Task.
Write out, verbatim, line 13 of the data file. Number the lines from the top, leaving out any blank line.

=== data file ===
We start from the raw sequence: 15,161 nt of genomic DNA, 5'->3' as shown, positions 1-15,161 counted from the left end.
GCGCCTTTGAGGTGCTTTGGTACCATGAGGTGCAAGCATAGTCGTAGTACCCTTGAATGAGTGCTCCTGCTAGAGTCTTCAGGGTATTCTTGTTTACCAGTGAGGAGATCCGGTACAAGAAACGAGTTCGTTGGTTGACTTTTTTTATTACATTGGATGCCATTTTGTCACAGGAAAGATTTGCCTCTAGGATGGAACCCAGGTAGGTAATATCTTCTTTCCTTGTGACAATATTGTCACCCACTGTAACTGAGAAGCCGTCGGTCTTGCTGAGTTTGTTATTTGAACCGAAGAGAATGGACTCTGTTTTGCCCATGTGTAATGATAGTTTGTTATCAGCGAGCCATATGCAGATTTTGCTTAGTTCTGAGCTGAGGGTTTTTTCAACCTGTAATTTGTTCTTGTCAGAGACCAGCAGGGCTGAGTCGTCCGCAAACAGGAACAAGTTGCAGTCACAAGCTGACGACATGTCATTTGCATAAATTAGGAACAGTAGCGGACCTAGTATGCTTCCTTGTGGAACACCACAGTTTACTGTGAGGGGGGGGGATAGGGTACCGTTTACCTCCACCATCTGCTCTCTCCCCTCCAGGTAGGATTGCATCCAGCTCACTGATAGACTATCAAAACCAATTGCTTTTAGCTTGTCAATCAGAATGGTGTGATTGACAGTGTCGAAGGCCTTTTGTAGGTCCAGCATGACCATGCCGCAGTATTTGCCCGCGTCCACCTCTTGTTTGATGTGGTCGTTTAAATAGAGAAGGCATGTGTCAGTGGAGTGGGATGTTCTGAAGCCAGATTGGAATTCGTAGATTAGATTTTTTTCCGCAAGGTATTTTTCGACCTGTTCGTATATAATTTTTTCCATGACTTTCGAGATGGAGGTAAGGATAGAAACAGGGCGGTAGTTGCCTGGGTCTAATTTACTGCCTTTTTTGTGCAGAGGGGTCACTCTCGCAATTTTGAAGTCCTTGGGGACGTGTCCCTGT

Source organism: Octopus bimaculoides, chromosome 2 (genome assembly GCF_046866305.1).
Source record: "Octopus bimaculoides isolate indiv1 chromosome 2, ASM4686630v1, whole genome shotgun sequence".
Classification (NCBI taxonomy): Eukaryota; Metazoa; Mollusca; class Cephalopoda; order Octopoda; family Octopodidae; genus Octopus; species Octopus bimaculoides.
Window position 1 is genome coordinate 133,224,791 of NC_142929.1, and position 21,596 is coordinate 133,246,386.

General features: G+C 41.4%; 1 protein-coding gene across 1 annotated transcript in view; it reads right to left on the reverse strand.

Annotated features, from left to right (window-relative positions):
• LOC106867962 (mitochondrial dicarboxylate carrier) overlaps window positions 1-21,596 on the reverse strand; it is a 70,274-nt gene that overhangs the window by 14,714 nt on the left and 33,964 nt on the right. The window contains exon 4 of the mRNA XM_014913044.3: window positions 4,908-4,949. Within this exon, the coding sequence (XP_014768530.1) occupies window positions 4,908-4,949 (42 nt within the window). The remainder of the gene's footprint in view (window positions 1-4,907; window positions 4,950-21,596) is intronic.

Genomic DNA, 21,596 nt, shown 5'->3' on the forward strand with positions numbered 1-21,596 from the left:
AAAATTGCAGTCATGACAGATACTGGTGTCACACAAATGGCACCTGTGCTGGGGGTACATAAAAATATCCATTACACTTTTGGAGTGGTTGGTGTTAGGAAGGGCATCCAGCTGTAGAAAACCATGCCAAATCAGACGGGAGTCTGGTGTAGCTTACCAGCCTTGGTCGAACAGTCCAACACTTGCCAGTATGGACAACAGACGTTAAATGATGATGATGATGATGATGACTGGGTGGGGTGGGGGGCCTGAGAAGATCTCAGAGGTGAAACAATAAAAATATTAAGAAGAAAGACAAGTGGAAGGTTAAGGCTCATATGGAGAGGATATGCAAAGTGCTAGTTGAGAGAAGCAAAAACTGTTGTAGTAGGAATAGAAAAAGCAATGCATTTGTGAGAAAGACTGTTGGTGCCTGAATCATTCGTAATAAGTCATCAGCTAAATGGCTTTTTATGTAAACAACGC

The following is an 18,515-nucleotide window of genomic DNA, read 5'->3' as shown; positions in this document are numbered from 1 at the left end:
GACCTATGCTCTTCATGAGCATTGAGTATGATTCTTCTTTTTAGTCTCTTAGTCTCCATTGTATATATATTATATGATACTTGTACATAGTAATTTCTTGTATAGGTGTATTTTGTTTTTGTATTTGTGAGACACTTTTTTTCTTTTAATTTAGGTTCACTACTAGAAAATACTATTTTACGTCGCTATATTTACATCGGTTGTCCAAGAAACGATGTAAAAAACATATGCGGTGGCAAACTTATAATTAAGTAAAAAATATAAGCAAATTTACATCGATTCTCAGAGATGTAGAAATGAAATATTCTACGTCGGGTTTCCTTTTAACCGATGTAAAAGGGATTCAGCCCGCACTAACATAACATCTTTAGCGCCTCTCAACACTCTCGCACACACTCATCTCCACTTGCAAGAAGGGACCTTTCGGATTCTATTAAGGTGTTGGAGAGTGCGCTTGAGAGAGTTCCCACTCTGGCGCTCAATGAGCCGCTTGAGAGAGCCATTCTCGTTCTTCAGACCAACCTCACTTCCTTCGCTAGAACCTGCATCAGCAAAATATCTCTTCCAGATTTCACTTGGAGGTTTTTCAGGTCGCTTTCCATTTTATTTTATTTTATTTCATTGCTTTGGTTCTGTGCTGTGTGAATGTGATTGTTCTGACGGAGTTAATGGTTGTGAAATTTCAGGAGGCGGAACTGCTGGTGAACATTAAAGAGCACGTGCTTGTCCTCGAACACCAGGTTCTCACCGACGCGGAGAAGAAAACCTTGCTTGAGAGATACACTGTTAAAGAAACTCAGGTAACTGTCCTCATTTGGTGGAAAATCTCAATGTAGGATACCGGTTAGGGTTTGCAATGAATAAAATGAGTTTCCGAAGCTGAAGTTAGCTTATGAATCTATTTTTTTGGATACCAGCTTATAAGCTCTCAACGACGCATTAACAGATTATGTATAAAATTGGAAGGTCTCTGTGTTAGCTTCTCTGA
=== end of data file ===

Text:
GACCTATGCTCTTCATGAGCATTGAGTATGATTCTTCTTTTTAGTCTCTTAGTCTCCATTGTATATATATTATATGATACTTGTACATAGTAATTTCTTGTATAGGTGTATTTTGTTTTTGTATTTGTGAGACACTTTTTTTCTTTTAATTTAGGTTCACTACTAGAAAATACTATTTTACGTCGCTATATTTACATCGGTTGTCCAAGAAACGATGTAAAAAACATATGCGGTGGCAAACTTATAATTAAGTAAAAAATATAAGCAAATTTACATCGATTCTCAGAGATGTAGAAATGAAATATTCTACGTCGGGTTTCCTTTTAACCGATGTAAAAGGGATTCAGCCCGCACTAACATAACATCTTTAGCGCCTCTCAACACTCTCGCACACACTCATCTCCACTTGCAAGAAGGGACCTTTCGGATTCTATTAAGGTGTTGGAGAGTGCGCTTGAGAGAGTTCCCACTCTGGCGCTCAATGAGCCGCTTGAGAGAGCCATTCTCGTTCTTCAGACCAACCTCACTTCCTTCGCTAGAACCTGCATCAGCAAAATATCTCTTCCAGATTTCACTTGGAGGTTTTTCAGGTCGCTTTCCATTTTATTTTATTTTATTTCATTGCTTTGGTTCTGTGCTGTGTGAATGTGATTGTTCTGACGGAGTTAATGGTTGTGAAATTTCAGGAGGCGGAACTGCTGGTGAACATTAAAGAGCACGTGCTTGTCCTCGAACACCAGGTTCTCACCGACGCGGAGAAGAAAACCTTGCTTGAGAGATACACTGTTAAAGAAACTCAGGTAACTGTCCTCATTTGGTGGAAAATCTCAATGTAGGATACCGGTTAGGGTTTGCAATGAATAAAATGAGTTTCCGAAGCTGAAGTTAGCTTATGAATCTATTTTTTTGGATACCAGCTTATAAGCTCTCAACGACGCATTAACAGATTATGTATAAAATTGGAAGGTCTCTGTGTTAGCTTCTCTGA